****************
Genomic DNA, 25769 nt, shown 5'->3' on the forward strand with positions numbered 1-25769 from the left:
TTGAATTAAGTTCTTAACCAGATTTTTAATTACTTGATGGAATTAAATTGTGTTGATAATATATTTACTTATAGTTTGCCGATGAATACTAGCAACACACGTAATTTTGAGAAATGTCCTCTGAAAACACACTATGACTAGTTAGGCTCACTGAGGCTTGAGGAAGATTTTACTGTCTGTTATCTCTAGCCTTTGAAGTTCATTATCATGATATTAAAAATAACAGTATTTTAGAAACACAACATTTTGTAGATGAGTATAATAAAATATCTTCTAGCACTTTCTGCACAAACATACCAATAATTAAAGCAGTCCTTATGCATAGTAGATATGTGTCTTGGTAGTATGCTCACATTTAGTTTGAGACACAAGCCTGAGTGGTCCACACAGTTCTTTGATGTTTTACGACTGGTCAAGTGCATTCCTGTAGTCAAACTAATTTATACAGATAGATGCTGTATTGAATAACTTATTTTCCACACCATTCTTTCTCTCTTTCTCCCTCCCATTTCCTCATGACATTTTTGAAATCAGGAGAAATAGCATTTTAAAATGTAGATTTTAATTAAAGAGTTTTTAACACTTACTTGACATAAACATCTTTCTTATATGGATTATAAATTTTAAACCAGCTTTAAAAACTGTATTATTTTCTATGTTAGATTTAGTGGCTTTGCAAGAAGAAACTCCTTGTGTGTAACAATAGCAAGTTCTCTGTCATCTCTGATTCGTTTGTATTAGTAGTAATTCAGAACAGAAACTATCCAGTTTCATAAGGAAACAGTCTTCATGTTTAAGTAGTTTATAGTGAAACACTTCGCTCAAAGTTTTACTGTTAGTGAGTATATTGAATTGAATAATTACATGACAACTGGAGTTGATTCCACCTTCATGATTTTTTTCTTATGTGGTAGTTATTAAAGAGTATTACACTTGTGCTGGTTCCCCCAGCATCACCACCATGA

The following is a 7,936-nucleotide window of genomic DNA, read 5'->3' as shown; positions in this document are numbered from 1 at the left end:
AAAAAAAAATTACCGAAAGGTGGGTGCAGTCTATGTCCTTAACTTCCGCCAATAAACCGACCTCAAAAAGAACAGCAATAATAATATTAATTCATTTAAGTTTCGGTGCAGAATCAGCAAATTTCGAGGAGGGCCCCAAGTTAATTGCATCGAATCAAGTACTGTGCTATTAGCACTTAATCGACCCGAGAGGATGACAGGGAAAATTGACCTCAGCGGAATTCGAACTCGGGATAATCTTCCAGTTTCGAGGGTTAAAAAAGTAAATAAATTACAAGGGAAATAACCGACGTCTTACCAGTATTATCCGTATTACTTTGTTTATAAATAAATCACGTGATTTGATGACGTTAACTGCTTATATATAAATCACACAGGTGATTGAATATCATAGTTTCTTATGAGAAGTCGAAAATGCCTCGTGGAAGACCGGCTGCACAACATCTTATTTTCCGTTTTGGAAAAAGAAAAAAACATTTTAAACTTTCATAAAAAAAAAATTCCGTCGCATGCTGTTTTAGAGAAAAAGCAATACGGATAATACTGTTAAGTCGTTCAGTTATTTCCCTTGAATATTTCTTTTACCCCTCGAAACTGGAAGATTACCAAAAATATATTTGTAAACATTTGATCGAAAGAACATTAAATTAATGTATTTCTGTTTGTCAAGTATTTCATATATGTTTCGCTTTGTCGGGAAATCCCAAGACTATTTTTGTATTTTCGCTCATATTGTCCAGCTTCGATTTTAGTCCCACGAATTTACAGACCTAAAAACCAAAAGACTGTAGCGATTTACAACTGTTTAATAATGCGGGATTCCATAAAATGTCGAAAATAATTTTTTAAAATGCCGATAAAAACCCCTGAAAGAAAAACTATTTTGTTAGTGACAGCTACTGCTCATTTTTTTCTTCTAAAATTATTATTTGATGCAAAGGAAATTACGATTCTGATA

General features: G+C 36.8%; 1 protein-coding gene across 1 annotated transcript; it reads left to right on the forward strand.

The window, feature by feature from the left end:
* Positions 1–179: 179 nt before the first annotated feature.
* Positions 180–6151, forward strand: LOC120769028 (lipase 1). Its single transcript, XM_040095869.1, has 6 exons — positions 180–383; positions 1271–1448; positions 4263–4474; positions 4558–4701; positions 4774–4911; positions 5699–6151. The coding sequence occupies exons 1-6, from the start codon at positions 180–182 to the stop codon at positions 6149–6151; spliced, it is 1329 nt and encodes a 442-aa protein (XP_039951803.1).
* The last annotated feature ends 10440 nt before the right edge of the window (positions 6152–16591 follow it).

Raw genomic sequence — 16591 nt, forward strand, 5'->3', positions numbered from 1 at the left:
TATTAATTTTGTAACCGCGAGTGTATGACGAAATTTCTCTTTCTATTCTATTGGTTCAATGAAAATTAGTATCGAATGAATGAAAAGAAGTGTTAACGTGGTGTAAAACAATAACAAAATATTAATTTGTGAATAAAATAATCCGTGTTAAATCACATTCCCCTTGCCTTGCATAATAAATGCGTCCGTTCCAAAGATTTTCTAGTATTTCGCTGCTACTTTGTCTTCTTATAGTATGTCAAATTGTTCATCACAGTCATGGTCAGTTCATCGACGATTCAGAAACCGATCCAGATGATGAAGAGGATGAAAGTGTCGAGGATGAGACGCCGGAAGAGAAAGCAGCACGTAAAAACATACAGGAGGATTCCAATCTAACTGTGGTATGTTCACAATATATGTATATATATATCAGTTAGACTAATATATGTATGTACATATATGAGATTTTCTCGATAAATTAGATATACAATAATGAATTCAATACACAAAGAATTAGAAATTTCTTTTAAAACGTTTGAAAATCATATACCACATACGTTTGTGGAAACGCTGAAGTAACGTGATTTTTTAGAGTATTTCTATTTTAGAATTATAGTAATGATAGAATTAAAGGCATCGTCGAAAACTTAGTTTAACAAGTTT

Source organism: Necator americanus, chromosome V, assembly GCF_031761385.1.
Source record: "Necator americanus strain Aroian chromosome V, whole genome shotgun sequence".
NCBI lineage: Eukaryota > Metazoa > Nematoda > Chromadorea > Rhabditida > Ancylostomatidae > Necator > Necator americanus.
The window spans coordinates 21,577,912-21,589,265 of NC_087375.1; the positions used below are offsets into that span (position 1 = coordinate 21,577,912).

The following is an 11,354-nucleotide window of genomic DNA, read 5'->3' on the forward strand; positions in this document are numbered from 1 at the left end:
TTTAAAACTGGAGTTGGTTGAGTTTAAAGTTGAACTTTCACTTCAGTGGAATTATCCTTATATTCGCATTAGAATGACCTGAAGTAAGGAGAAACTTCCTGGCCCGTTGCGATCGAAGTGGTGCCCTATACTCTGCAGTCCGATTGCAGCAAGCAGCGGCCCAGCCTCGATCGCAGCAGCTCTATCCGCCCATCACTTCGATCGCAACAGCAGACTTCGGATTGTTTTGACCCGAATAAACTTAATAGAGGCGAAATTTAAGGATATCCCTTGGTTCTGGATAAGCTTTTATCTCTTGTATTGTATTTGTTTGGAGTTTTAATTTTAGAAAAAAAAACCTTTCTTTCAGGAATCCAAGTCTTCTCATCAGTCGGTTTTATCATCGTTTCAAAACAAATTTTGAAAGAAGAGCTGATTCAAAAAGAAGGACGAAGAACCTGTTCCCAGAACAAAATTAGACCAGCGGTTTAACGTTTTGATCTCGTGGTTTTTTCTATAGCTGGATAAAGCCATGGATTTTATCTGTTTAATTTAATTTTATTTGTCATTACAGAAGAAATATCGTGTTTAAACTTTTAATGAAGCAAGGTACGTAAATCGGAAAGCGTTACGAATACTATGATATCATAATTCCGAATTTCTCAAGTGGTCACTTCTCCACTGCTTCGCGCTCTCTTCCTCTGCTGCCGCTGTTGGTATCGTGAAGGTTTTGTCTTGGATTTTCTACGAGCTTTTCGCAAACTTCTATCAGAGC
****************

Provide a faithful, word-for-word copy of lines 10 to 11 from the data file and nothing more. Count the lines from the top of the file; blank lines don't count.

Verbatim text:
Raw genomic sequence — 16591 nt, forward strand, 5'->3', positions numbered from 1 at the left:
TATTAATTTTGTAACCGCGAGTGTATGACGAAATTTCTCTTTCTATTCTATTGGTTCAATGAAAATTAGTATCGAATGAATGAAAAGAAGTGTTAACGTGGTGTAAAACAATAACAAAATATTAATTTGTGAATAAAATAATCCGTGTTAAATCACATTCCCCTTGCCTTGCATAATAAATGCGTCCGTTCCAAAGATTTTCTAGTATTTCGCTGCTACTTTGTCTTCTTATAGTATGTCAAATTGTTCATCACAGTCATGGTCAGTTCATCGACGATTCAGAAACCGATCCAGATGATGAAGAGGATGAAAGTGTCGAGGATGAGACGCCGGAAGAGAAAGCAGCACGTAAAAACATACAGGAGGATTCCAATCTAACTGTGGTATGTTCACAATATATGTATATATATATCAGTTAGACTAATATATGTATGTACATATATGAGATTTTCTCGATAAATTAGATATACAATAATGAATTCAATACACAAAGAATTAGAAATTTCTTTTAAAACGTTTGAAAATCATATACCACATACGTTTGTGGAAACGCTGAAGTAACGTGATTTTTTAGAGTATTTCTATTTTAGAATTATAGTAATGATAGAATTAAAGGCATCGTCGAAAACTTAGTTTAACAAGTTT